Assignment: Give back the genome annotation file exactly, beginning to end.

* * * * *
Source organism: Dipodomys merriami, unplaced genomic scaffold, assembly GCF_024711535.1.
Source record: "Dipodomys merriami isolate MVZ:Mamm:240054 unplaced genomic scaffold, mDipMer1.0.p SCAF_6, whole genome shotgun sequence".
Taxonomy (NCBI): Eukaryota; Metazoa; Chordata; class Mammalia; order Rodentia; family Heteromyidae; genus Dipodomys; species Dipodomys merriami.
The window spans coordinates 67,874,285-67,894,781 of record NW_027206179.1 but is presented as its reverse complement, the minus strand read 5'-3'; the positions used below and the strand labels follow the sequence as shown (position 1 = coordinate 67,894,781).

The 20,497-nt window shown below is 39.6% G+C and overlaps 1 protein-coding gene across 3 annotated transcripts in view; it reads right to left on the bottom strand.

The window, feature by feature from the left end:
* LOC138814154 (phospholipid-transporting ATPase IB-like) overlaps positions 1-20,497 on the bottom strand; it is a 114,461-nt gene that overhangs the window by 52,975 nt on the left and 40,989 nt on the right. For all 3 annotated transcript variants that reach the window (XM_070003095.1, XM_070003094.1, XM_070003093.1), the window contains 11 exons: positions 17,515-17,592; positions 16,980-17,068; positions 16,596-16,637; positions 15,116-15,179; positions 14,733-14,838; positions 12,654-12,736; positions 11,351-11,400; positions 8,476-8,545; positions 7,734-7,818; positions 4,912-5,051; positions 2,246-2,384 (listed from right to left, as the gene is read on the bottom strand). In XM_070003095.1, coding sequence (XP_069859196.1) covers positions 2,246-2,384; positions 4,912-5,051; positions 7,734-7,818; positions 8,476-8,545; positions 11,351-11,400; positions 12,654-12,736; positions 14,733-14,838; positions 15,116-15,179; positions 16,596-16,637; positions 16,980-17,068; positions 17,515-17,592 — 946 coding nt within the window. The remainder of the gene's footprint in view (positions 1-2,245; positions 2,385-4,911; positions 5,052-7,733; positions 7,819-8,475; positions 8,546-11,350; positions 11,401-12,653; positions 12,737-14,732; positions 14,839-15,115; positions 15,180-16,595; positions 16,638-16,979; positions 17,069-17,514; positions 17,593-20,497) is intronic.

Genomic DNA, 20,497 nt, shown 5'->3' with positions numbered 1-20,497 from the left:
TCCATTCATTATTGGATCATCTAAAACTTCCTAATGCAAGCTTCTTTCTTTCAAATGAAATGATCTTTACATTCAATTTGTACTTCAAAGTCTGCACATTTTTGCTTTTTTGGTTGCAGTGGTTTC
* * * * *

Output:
Source organism: Dipodomys merriami, unplaced genomic scaffold, assembly GCF_024711535.1.
Source record: "Dipodomys merriami isolate MVZ:Mamm:240054 unplaced genomic scaffold, mDipMer1.0.p SCAF_6, whole genome shotgun sequence".
Taxonomy (NCBI): Eukaryota; Metazoa; Chordata; class Mammalia; order Rodentia; family Heteromyidae; genus Dipodomys; species Dipodomys merriami.
The window spans coordinates 67,874,285-67,894,781 of record NW_027206179.1 but is presented as its reverse complement, the minus strand read 5'-3'; the positions used below and the strand labels follow the sequence as shown (position 1 = coordinate 67,894,781).

The 20,497-nt window shown below is 39.6% G+C and overlaps 1 protein-coding gene across 3 annotated transcripts in view; it reads right to left on the bottom strand.

The window, feature by feature from the left end:
* LOC138814154 (phospholipid-transporting ATPase IB-like) overlaps positions 1-20,497 on the bottom strand; it is a 114,461-nt gene that overhangs the window by 52,975 nt on the left and 40,989 nt on the right. For all 3 annotated transcript variants that reach the window (XM_070003095.1, XM_070003094.1, XM_070003093.1), the window contains 11 exons: positions 17,515-17,592; positions 16,980-17,068; positions 16,596-16,637; positions 15,116-15,179; positions 14,733-14,838; positions 12,654-12,736; positions 11,351-11,400; positions 8,476-8,545; positions 7,734-7,818; positions 4,912-5,051; positions 2,246-2,384 (listed from right to left, as the gene is read on the bottom strand). In XM_070003095.1, coding sequence (XP_069859196.1) covers positions 2,246-2,384; positions 4,912-5,051; positions 7,734-7,818; positions 8,476-8,545; positions 11,351-11,400; positions 12,654-12,736; positions 14,733-14,838; positions 15,116-15,179; positions 16,596-16,637; positions 16,980-17,068; positions 17,515-17,592 — 946 coding nt within the window. The remainder of the gene's footprint in view (positions 1-2,245; positions 2,385-4,911; positions 5,052-7,733; positions 7,819-8,475; positions 8,546-11,350; positions 11,401-12,653; positions 12,737-14,732; positions 14,839-15,115; positions 15,180-16,595; positions 16,638-16,979; positions 17,069-17,514; positions 17,593-20,497) is intronic.

Genomic DNA, 20,497 nt, shown 5'->3' with positions numbered 1-20,497 from the left:
TCCATTCATTATTGGATCATCTAAAACTTCCTAATGCAAGCTTCTTTCTTTCAAATGAAATGATCTTTACATTCAATTTGTACTTCAAAGTCTGCACATTTTTGCTTTTTTGGTTGCAGTGGTTTC